The $6 Million Lufthansa Robbery That Was One Of The Biggest Heists In History
In today’s world of omnipresent surveillance, especially at the airports, it’s difficult to imagine that New York was once a land of opportunity for anyone with the nerve to knock over the city’s top-dollar targets. And the largest of these by far was the 1978 Lufthansa heist, which was also perhaps the most valuable crime ever committed in the name of the American Mafia.
The heist was largely orchestrated by Louis Werner, an employee of the german Lufthansa airline with a severe gambling problem. Werner and his co-worker, Peter Gruenwald, had long been planning to steal millions in unmarked banknotes from one of Lufthansa’s regular shipments of cash.
Unfortunately for Gruenwald, Werner told his bookie, Martin Krugman, about the heist which he intended to use in order to pay off his $20,000 gambling debt to him.
Krugman then took the information to his acquaintance, Henry Hill, who worked closely with Krugman’s friend Jimmy “the Gent” Burke, a feared associate of the Lucchese crime family and a proficient robber. Burke offered to organize the heist on behalf of his patrons in return for a sizable cut.
Burke sent a handpicked crew of associates, including his son Frank and the dangerously violent Tommy DeSimone, and went off to the Lufthansa cargo terminal at John F. Kennedy International Airport in the early hours of Dec. 11, 1978.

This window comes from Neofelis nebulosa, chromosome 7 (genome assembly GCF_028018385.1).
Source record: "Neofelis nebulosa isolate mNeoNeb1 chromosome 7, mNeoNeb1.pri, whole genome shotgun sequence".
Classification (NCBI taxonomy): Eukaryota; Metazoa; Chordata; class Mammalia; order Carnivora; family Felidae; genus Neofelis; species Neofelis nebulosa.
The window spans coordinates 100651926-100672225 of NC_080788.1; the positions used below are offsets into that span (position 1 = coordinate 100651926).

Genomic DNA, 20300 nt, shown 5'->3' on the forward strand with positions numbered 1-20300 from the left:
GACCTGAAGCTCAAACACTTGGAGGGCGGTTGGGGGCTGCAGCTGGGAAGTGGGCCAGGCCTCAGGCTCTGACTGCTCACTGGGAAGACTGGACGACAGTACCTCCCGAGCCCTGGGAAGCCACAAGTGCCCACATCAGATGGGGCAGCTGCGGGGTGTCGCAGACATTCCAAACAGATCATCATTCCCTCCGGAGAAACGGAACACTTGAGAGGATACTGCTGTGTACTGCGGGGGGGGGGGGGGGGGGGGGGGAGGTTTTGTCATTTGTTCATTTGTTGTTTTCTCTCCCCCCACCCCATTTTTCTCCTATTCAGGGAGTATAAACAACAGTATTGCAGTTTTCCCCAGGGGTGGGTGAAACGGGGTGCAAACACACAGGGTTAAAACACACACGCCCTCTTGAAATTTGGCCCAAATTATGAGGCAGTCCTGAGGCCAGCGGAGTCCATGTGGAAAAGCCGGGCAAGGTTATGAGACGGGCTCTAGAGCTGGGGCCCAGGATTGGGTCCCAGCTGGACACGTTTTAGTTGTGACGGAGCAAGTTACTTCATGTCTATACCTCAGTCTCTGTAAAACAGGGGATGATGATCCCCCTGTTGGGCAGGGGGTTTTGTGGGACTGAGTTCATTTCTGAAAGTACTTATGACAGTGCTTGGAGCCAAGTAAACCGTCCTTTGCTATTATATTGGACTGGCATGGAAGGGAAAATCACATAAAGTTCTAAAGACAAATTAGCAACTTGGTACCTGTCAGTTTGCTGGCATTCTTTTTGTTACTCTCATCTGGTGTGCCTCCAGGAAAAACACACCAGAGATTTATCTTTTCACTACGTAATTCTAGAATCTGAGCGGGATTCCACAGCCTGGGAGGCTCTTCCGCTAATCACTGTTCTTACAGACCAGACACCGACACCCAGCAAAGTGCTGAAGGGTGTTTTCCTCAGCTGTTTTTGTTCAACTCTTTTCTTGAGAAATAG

In just over an hour, the crew took six employees hostage and stole nearly $6 million in untraceable cash and jewelry — with a combined value of roughly $23.4 million today.
The heist had gone off perfectly, but the plot came undone when their getaway driver, Edward “Stacks” Parnell, messed up. Rather than taking the Ford Econoline van they used in the heist to a mob-owned scrapyard in New Jersey, Parnell left it parked in front of his girlfriend’s house in Canarsie, Brooklyn.
The oversight sent Burke into a paranoid frenzy. He ordered the murders of all but five of the 13 participants to cover his tracks. Burke and Hill did eventually go to prison but on charges unrelated to the Lufthansa heist.
In the end, the only person to serve time for the heist was Louis Werner, who spent 15 years behind bars for tipping Burke and his gang off. Only a small portion of the stolen money was ever recovered, and the fate of the rest of the fortune may never be known.